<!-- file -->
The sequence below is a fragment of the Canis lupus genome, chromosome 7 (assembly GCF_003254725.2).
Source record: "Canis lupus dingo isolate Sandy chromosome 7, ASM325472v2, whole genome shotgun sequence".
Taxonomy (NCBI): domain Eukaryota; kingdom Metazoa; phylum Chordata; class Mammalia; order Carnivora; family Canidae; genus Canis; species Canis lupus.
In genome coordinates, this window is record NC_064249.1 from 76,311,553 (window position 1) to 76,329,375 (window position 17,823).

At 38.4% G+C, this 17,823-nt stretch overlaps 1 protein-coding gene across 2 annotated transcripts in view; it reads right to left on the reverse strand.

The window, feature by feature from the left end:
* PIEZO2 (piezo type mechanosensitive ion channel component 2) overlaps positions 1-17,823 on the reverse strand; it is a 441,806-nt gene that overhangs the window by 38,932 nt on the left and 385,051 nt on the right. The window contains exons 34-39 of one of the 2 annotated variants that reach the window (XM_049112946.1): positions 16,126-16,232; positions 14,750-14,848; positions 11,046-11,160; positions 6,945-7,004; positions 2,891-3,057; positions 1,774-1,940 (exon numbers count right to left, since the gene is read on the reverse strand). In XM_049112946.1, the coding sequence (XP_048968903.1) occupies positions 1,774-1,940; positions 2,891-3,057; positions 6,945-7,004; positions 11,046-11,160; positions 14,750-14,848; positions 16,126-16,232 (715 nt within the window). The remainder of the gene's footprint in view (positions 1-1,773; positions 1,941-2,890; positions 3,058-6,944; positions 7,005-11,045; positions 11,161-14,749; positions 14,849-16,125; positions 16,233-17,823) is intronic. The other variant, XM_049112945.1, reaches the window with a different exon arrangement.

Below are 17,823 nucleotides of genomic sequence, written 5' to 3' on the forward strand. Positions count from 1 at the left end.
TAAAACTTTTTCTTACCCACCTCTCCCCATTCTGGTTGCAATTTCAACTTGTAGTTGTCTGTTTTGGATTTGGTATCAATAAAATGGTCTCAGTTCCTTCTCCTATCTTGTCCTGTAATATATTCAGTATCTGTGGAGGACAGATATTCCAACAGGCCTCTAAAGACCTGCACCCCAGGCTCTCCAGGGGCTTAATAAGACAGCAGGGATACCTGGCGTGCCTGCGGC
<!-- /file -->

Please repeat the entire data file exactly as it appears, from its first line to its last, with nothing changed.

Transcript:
The sequence below is a fragment of the Canis lupus genome, chromosome 7 (assembly GCF_003254725.2).
Source record: "Canis lupus dingo isolate Sandy chromosome 7, ASM325472v2, whole genome shotgun sequence".
Taxonomy (NCBI): domain Eukaryota; kingdom Metazoa; phylum Chordata; class Mammalia; order Carnivora; family Canidae; genus Canis; species Canis lupus.
In genome coordinates, this window is record NC_064249.1 from 76,311,553 (window position 1) to 76,329,375 (window position 17,823).

At 38.4% G+C, this 17,823-nt stretch overlaps 1 protein-coding gene across 2 annotated transcripts in view; it reads right to left on the reverse strand.

The window, feature by feature from the left end:
* PIEZO2 (piezo type mechanosensitive ion channel component 2) overlaps positions 1-17,823 on the reverse strand; it is a 441,806-nt gene that overhangs the window by 38,932 nt on the left and 385,051 nt on the right. The window contains exons 34-39 of one of the 2 annotated variants that reach the window (XM_049112946.1): positions 16,126-16,232; positions 14,750-14,848; positions 11,046-11,160; positions 6,945-7,004; positions 2,891-3,057; positions 1,774-1,940 (exon numbers count right to left, since the gene is read on the reverse strand). In XM_049112946.1, the coding sequence (XP_048968903.1) occupies positions 1,774-1,940; positions 2,891-3,057; positions 6,945-7,004; positions 11,046-11,160; positions 14,750-14,848; positions 16,126-16,232 (715 nt within the window). The remainder of the gene's footprint in view (positions 1-1,773; positions 1,941-2,890; positions 3,058-6,944; positions 7,005-11,045; positions 11,161-14,749; positions 14,849-16,125; positions 16,233-17,823) is intronic. The other variant, XM_049112945.1, reaches the window with a different exon arrangement.

Below are 17,823 nucleotides of genomic sequence, written 5' to 3' on the forward strand. Positions count from 1 at the left end.
TAAAACTTTTTCTTACCCACCTCTCCCCATTCTGGTTGCAATTTCAACTTGTAGTTGTCTGTTTTGGATTTGGTATCAATAAAATGGTCTCAGTTCCTTCTCCTATCTTGTCCTGTAATATATTCAGTATCTGTGGAGGACAGATATTCCAACAGGCCTCTAAAGACCTGCACCCCAGGCTCTCCAGGGGCTTAATAAGACAGCAGGGATACCTGGCGTGCCTGCGGC